A few years ago I took a mission trip to Nicaragua. I was struck how people could live so simply and joyfully at the same time. When I returned I felt overwhelmed by all my stuff. I had more pairs of pajamas than most of the people there had in regular clothes. I filled several bags of things to donate. I did not let myself go back through those bags and second-guess myself pull out things I might someday use. Instead I drove them straight to my nearest donation center.

Our culture is always telling us to buy more, to get something better, that we can never have enough, that there should be no limit on what we can and should have. Yet, I can’t help but think of how God put on limits to come walk in our midst as Jesus. He took on the limits of a human body and mind. He took on limits when he fasted. He took on limits when he surrounded himself with the disciples who constantly failed him and didn’t get it. He took on the limits of a human life and gave it up when he was at his prime. He took on the ultimate limit of death.

Our limitless sense of entitlement means that we are destroying our earth and stripping it of resources. Because of our limitless consumerism now, we are limiting the kind of life that poor people can have. For instance, because we like cheap products, we’ve looked the other way while factories belched out dangerous chemical by-products especially in poor neighborhoods and countries. Because of our limitless consumerism, we are limiting the kind of future our children can have. Will my grandchildren be able to taste the foods I love most, or will our climate be so different that those things no longer grow?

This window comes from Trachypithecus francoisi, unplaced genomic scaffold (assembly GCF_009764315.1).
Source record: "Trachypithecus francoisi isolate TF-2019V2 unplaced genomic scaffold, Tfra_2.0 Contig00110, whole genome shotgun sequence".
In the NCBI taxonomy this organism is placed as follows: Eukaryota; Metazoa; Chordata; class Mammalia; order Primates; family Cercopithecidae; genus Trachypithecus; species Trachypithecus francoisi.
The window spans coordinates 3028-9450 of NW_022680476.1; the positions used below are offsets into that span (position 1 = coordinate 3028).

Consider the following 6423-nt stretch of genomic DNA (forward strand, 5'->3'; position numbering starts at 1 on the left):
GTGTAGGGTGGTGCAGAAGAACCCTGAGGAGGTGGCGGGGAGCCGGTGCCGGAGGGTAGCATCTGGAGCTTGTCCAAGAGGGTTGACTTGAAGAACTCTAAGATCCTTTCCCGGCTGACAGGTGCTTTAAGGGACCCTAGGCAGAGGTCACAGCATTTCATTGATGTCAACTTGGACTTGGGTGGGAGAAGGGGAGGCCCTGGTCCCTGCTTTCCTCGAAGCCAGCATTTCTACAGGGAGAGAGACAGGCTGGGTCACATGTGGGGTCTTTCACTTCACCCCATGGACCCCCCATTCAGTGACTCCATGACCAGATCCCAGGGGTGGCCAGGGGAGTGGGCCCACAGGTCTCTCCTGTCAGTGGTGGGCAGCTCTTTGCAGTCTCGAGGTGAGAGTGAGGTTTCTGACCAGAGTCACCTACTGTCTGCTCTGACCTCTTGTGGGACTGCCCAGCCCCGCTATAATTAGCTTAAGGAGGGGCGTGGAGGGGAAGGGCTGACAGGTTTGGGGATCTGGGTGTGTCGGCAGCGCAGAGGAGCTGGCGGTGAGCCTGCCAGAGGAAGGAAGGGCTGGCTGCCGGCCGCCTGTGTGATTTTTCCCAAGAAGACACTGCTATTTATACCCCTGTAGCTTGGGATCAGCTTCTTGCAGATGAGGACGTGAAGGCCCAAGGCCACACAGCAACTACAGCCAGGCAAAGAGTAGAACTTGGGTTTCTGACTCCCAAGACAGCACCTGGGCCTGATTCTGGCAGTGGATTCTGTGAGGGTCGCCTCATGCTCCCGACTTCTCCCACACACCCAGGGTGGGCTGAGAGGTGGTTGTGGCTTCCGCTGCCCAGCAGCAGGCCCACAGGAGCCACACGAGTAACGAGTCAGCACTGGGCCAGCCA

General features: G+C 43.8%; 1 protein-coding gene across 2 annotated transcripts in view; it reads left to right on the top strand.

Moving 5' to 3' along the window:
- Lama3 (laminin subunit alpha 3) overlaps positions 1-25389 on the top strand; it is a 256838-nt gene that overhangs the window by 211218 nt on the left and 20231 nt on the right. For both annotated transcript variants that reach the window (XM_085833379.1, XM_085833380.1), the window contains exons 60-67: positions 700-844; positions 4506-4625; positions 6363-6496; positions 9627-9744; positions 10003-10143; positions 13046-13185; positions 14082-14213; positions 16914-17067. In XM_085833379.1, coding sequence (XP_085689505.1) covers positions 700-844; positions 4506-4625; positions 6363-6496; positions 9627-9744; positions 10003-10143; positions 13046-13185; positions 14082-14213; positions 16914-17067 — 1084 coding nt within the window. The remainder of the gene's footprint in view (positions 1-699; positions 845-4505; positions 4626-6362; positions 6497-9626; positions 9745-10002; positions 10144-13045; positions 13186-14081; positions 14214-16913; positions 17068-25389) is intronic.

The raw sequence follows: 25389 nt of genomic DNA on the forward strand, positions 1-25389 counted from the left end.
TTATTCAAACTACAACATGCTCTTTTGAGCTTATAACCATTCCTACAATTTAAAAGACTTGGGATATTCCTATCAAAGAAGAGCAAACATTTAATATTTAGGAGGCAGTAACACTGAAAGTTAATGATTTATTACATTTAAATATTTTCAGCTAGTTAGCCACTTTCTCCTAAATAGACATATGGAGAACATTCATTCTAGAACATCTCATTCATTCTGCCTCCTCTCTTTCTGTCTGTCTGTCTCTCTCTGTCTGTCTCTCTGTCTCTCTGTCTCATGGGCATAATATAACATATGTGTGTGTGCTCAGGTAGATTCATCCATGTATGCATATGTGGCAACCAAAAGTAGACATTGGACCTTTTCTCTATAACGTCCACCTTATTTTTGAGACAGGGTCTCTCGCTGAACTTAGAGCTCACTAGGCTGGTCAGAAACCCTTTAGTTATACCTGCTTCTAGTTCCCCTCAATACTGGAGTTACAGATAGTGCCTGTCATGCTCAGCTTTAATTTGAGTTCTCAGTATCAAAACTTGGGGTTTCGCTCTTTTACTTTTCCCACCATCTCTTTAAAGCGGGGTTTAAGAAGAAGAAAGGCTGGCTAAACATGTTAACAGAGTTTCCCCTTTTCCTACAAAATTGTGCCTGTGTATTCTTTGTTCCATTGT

What would it mean to take on limits? How many limits of what kind might be appropriate and helpful? Might limiting ourselves now, mean life more abundant later?

______________________________________________________________

If you click the link in the upper left sidebar of any page at test.ecofaithrecovery.org, you can sign up to receive these Lenten reflections and blog posts throughout the year directly to your email account. We welcome you to share them with others.

Lenten Reflection (by Pastor Aimee Bruno, a trainer in our Care for Creation training partnership)
Tagged on:     

One thought on “Lenten Reflection (by Pastor Aimee Bruno, a trainer in our Care for Creation training partnership)

  • February 15, 2013 at 1:46 pm
    Permalink

    Thanks for this, Aimee! My 1995 visit to Nicaragua had a very similar impact upon my thinking and my life.

Leave a Reply

Your email address will not be published. Required fields are marked *

Never Miss an Update from EcoFaith Recovery
Get the latest content first.
We respect your privacy.